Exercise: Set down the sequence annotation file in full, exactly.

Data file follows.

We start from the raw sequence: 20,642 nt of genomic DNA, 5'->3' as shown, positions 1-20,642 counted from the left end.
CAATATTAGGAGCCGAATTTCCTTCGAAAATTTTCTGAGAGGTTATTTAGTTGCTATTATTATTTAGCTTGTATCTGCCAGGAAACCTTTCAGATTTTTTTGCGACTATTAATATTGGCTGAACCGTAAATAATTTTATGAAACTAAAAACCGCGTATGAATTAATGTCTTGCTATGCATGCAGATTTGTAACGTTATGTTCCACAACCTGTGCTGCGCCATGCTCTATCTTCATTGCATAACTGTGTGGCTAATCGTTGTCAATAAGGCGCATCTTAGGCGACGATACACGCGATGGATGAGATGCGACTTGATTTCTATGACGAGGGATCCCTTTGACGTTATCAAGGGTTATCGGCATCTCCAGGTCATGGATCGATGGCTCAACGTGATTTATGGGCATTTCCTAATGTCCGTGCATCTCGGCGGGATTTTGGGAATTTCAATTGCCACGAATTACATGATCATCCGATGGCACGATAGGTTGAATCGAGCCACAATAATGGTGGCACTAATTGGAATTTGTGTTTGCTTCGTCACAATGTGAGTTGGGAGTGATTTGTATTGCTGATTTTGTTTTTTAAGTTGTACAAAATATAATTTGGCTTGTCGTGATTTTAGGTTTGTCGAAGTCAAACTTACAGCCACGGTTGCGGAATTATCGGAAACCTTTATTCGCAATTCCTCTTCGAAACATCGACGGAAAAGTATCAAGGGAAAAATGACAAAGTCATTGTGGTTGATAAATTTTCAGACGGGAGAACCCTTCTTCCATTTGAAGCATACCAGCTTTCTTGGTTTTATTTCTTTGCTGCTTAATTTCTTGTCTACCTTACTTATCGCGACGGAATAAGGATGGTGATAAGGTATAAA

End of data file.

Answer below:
We start from the raw sequence: 20,642 nt of genomic DNA, 5'->3' as shown, positions 1-20,642 counted from the left end.
CAATATTAGGAGCCGAATTTCCTTCGAAAATTTTCTGAGAGGTTATTTAGTTGCTATTATTATTTAGCTTGTATCTGCCAGGAAACCTTTCAGATTTTTTTGCGACTATTAATATTGGCTGAACCGTAAATAATTTTATGAAACTAAAAACCGCGTATGAATTAATGTCTTGCTATGCATGCAGATTTGTAACGTTATGTTCCACAACCTGTGCTGCGCCATGCTCTATCTTCATTGCATAACTGTGTGGCTAATCGTTGTCAATAAGGCGCATCTTAGGCGACGATACACGCGATGGATGAGATGCGACTTGATTTCTATGACGAGGGATCCCTTTGACGTTATCAAGGGTTATCGGCATCTCCAGGTCATGGATCGATGGCTCAACGTGATTTATGGGCATTTCCTAATGTCCGTGCATCTCGGCGGGATTTTGGGAATTTCAATTGCCACGAATTACATGATCATCCGATGGCACGATAGGTTGAATCGAGCCACAATAATGGTGGCACTAATTGGAATTTGTGTTTGCTTCGTCACAATGTGAGTTGGGAGTGATTTGTATTGCTGATTTTGTTTTTTAAGTTGTACAAAATATAATTTGGCTTGTCGTGATTTTAGGTTTGTCGAAGTCAAACTTACAGCCACGGTTGCGGAATTATCGGAAACCTTTATTCGCAATTCCTCTTCGAAACATCGACGGAAAAGTATCAAGGGAAAAATGACAAAGTCATTGTGGTTGATAAATTTTCAGACGGGAGAACCCTTCTTCCATTTGAAGCATACCAGCTTTCTTGGTTTTATTTCTTTGCTGCTTAATTTCTTGTCTACCTTACTTATCGCGACGGAATAAGGATGGTGATAAGGTATAAA